For lack of a better word, many of us go through an accelerated and abbreviated form of adolescence or puberty.   Some of us start with the clothes we always wanted to wear when we first felt this side of us.  Some of us felt an intense jealousy towards girls we knew as teenagers simply because we wanted to look as cute, as happy, as carefree as they did in their tank top and jean miniskirt.  We may have felt a sense of longing as we admired the cute pencil skirt and jacket our female colleagues wore.

Many of us go back to these days when it comes to our wardrobes.  Eventually we all find our look, we wear what we want, and what we are comfortable and confident in.  We grow.  We become who we are.

Love, Hannah

Photo Shoot – Yellow Dress

If someone at work were to compliment a tie I was wearing, I would say thank you.  If they asked when or where I bought it, I would likely have to think about it and probably wouldn’t remember.

But the other side of my closet is different.  Every dress has a story and I remember each one.

Besides trying it on at the shop when I bought it, this was the first time I wore this cute little dress.  As soon as I put it on, I knew I would wear it for a future photo shoot.  It’s cute, it pairs really nicely with my white heels, it’s short and shows off my legs.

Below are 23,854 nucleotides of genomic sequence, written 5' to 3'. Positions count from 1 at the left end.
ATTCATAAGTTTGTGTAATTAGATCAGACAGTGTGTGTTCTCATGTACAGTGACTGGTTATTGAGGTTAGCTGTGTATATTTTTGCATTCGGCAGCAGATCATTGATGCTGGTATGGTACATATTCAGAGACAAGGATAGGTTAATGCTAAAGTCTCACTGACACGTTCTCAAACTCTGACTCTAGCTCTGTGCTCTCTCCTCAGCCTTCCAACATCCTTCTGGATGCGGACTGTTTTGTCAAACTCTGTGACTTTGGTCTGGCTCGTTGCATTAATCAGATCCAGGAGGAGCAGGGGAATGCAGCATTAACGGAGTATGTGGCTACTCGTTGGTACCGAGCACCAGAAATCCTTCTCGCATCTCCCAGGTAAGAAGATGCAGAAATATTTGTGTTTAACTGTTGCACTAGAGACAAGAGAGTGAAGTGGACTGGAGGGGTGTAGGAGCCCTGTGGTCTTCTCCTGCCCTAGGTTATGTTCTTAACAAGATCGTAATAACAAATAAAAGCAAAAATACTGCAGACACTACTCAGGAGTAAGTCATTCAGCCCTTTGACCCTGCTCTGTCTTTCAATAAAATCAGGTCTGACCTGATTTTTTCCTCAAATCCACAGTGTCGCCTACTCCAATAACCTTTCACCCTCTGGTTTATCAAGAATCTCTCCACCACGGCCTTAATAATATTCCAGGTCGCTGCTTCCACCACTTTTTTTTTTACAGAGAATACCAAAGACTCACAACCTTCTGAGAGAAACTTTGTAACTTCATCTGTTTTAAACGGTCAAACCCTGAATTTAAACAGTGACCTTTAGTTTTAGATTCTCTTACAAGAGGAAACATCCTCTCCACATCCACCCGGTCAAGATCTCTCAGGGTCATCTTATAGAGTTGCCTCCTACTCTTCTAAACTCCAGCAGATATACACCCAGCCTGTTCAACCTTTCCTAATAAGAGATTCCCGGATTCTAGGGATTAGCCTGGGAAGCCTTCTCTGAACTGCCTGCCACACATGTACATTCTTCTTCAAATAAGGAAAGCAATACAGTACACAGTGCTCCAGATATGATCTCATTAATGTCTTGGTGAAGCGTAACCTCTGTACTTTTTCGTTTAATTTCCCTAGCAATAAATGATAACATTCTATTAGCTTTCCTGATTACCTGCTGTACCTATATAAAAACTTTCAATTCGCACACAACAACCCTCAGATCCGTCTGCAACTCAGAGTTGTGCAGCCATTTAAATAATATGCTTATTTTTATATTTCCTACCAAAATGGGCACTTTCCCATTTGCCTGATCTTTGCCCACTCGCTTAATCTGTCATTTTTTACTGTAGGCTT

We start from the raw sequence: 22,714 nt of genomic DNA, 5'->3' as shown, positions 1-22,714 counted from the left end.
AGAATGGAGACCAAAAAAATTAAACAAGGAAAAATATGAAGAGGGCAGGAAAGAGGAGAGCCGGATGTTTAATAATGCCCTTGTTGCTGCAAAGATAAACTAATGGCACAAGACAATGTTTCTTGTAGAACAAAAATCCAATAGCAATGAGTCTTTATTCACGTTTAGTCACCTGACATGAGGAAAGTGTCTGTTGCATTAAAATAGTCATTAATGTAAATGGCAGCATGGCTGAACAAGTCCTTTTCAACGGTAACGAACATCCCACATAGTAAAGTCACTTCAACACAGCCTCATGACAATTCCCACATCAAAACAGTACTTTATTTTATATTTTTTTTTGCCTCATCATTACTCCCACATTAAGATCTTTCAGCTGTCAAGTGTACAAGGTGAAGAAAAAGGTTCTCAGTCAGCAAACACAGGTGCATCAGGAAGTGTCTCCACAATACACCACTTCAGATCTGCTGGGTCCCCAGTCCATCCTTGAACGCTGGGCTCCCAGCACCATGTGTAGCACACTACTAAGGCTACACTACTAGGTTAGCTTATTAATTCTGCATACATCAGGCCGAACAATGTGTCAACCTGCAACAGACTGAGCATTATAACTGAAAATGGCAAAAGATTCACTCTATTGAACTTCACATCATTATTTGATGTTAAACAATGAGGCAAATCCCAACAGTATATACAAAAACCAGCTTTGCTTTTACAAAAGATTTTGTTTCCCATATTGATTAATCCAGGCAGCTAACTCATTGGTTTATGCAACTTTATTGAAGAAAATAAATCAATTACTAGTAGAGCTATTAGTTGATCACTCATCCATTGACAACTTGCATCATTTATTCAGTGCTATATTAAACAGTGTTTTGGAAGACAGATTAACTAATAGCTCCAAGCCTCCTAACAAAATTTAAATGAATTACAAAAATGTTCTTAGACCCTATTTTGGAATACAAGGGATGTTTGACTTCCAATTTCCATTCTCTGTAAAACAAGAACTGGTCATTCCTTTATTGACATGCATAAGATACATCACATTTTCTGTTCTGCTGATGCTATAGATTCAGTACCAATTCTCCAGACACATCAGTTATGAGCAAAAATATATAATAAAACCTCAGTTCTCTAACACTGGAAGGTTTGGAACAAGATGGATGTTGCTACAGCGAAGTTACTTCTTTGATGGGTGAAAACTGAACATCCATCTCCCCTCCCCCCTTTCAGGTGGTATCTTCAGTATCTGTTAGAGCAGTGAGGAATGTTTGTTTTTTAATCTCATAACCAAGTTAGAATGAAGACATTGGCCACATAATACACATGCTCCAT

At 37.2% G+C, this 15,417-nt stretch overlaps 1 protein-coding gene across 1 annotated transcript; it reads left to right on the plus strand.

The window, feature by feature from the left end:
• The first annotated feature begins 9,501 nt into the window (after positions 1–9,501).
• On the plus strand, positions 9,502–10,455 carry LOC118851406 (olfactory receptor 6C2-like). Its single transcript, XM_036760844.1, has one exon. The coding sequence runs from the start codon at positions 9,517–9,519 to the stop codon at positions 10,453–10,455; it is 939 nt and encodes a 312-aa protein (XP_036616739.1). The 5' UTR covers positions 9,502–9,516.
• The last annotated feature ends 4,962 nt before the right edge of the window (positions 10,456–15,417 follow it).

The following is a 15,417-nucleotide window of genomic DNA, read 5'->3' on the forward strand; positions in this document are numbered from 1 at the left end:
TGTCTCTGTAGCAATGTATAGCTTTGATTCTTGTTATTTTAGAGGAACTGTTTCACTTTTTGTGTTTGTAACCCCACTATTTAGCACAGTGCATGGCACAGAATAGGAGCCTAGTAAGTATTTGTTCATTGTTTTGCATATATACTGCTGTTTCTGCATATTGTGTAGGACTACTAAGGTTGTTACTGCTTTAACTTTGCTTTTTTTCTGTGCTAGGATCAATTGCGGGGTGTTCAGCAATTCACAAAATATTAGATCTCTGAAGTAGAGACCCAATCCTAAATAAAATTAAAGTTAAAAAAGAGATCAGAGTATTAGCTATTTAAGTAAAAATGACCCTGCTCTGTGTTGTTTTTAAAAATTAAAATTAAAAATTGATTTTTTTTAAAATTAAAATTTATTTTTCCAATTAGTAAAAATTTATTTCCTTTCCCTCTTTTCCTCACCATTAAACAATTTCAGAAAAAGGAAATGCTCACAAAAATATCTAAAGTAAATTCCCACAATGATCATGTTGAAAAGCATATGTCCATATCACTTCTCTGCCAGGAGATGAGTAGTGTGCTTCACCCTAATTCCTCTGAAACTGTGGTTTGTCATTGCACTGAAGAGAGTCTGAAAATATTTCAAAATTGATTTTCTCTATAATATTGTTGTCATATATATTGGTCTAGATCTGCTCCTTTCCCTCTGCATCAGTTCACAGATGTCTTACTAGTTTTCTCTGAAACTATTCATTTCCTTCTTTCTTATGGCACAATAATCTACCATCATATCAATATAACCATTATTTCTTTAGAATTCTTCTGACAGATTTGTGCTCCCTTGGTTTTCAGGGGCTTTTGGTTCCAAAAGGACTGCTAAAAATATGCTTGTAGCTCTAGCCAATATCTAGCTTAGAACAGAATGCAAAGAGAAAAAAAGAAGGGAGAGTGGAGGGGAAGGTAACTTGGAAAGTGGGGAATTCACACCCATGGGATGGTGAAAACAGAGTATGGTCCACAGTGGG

I hope you love this dress as much as I do!

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Love, Hannah

Serving Glamour!

We all know the difficulty of finding clothes that fit our bodies.  A size 14 is not always a size 14.  Often times a dress fits perfectly around our hips but our shoulders are a different story.  I am always excited when I see a new company or designer making clothes for our bodies.  Not only does this give us another option, but it’s encouraging to see others supporting girls like us.

We can add Serving Glamour to the growing list of designers making clothes for us.